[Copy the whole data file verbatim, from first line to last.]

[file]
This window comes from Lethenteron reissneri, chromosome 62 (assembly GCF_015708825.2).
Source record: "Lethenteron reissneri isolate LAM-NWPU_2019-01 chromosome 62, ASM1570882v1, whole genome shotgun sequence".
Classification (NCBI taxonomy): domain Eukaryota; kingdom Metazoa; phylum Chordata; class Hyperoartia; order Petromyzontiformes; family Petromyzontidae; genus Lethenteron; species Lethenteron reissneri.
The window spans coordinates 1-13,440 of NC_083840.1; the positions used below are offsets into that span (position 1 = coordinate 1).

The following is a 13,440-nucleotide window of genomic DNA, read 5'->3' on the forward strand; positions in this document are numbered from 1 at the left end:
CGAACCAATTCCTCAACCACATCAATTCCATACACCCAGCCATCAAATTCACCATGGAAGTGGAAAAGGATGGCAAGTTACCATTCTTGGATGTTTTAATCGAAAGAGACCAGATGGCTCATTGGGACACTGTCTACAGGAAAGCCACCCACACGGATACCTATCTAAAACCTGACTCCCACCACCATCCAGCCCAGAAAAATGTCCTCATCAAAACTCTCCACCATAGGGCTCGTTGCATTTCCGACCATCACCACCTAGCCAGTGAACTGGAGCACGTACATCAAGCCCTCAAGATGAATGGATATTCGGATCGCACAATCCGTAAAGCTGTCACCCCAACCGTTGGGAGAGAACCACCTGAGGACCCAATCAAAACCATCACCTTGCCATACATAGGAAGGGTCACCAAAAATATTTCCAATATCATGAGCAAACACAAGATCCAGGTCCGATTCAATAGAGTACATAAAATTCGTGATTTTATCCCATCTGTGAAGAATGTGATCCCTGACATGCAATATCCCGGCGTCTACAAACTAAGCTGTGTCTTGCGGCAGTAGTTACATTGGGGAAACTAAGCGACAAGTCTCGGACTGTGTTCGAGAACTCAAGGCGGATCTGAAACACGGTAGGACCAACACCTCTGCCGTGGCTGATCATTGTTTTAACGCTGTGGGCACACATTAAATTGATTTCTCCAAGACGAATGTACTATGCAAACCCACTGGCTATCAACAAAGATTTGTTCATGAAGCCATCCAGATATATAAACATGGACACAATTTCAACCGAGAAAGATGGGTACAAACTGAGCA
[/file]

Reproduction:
This window comes from Lethenteron reissneri, chromosome 62 (assembly GCF_015708825.2).
Source record: "Lethenteron reissneri isolate LAM-NWPU_2019-01 chromosome 62, ASM1570882v1, whole genome shotgun sequence".
Classification (NCBI taxonomy): domain Eukaryota; kingdom Metazoa; phylum Chordata; class Hyperoartia; order Petromyzontiformes; family Petromyzontidae; genus Lethenteron; species Lethenteron reissneri.
The window spans coordinates 1-13,440 of NC_083840.1; the positions used below are offsets into that span (position 1 = coordinate 1).

The following is a 13,440-nucleotide window of genomic DNA, read 5'->3' on the forward strand; positions in this document are numbered from 1 at the left end:
CGAACCAATTCCTCAACCACATCAATTCCATACACCCAGCCATCAAATTCACCATGGAAGTGGAAAAGGATGGCAAGTTACCATTCTTGGATGTTTTAATCGAAAGAGACCAGATGGCTCATTGGGACACTGTCTACAGGAAAGCCACCCACACGGATACCTATCTAAAACCTGACTCCCACCACCATCCAGCCCAGAAAAATGTCCTCATCAAAACTCTCCACCATAGGGCTCGTTGCATTTCCGACCATCACCACCTAGCCAGTGAACTGGAGCACGTACATCAAGCCCTCAAGATGAATGGATATTCGGATCGCACAATCCGTAAAGCTGTCACCCCAACCGTTGGGAGAGAACCACCTGAGGACCCAATCAAAACCATCACCTTGCCATACATAGGAAGGGTCACCAAAAATATTTCCAATATCATGAGCAAACACAAGATCCAGGTCCGATTCAATAGAGTACATAAAATTCGTGATTTTATCCCATCTGTGAAGAATGTGATCCCTGACATGCAATATCCCGGCGTCTACAAACTAAGCTGTGTCTTGCGGCAGTAGTTACATTGGGGAAACTAAGCGACAAGTCTCGGACTGTGTTCGAGAACTCAAGGCGGATCTGAAACACGGTAGGACCAACACCTCTGCCGTGGCTGATCATTGTTTTAACGCTGTGGGCACACATTAAATTGATTTCTCCAAGACGAATGTACTATGCAAACCCACTGGCTATCAACAAAGATTTGTTCATGAAGCCATCCAGATATATAAACATGGACACAATTTCAACCGAGAAAGATGGGTACAAACTGAGCA